Gardening Organic, Pest control and Healthy Soil


Gardening Organic Pest Control - Healthy Soil

Based in Highworth in Wiltshire, Gardening-Naturally were established back in 2007 and are able to demonstrate niche knowledge in a full range of products and beneficial treatment which won't harm our planet.

This week's blog comes all the way down under in Australia where it's pleasing to discover the commercial farming methods have may strong similarities to allotment owners and people who use their gardens as a sustainable way of growing fruit and vegetables.

Arable Farming - To begin there are 3 things you need to do before starting to grow a healthy organic crop. Number 1 is to get a soil test conducted on your garden to see if the soil has adequate levels of nutrients to be able to reach optimum yield.

Gardening Naturally sell 3 different types of soil testing kits:

These tests can tell if organic fertiliser (with or without natural Urea) should be added to the soil to provide more nutrients to the crop. soil testing can also be used to see if there are any inconsistencies below the top soil such as lack of water and parasitic insects.

Organic Fertiliser for Optimal Soil Nutrients

The second thing needed is fertiliser, in our business we have used many types of localised manure ranging from chicken, pig and cow manure, which is able to hold a lot of moisture and nutrients allowing the roots of the plants to absorb it all.

The last thing needed to start a healthy organic crop is seed. With almost unlimited types of seed at your disposal it is always a good choice to pick a plant that is able to strive in the surrounding environment and weather.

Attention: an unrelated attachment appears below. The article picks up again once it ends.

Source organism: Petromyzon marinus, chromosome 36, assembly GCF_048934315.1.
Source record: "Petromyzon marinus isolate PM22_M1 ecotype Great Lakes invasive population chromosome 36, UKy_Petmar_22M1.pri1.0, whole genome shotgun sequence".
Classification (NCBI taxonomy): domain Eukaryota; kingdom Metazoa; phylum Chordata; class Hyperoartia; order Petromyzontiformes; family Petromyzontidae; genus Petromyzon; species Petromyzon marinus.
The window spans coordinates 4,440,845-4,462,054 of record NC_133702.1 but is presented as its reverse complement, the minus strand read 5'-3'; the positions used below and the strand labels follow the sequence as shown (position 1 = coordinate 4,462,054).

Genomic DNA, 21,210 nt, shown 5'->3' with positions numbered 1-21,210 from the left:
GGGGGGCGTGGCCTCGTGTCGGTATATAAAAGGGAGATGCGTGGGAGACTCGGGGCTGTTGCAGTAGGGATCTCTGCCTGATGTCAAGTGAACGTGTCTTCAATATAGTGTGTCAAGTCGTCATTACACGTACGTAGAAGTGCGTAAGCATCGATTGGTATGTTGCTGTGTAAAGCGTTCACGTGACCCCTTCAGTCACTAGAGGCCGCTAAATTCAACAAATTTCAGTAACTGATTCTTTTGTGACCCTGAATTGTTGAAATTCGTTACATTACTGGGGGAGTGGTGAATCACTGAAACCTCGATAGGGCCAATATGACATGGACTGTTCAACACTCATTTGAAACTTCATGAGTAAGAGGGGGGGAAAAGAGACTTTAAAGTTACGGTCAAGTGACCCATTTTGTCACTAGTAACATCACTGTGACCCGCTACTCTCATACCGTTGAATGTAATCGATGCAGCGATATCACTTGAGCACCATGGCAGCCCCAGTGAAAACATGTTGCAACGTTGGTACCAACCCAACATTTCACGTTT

At the time of writing this blog in July/August here in the UK we see the following products rise in popularity:

Fallow Years and Crop Rotatation

Australian weather is hot and dry with little to moderate rainfall, so crops like Forage Sorghum, Cow Peas or Alfalfa are a reliable option as they can endure harsh environmental changes such as flooding or drought. Checking to see if your land has had previous crops planted is also an important part because it is vital to let the soil rest for a year or more to ensure it builds up nutrients due to the previous crop absorbing most of it.

Fertlising your garden the natural organic way

Before fertilising the garden it is worthwhile to rip up the garden and turn the soil over as this will ensure the manure and rainfall to easily make its way deeper into the soil. Once the garden has been ripped it is time to spread a thin layer of plant food and nutrients across the garden using whatever method suits you best.
Soil Moisture Levels - Water Liberally
Once the fertiliser has been spread it is custom to wait until it rains for large scale operation - of course here in the UK we would use a watering can, sprinkler or hose - before planting the seeds so the water can wash the fertiliser deeper into the ground.

Most farmers uses a seed planter which has built in metal heads, which dig slightly into the top soil across the garden to allow the seed enough depth to grow. Pulled behind the seeder are smaller arrowheads that push the soil back over the seed in order to cover it and allow it to germinate.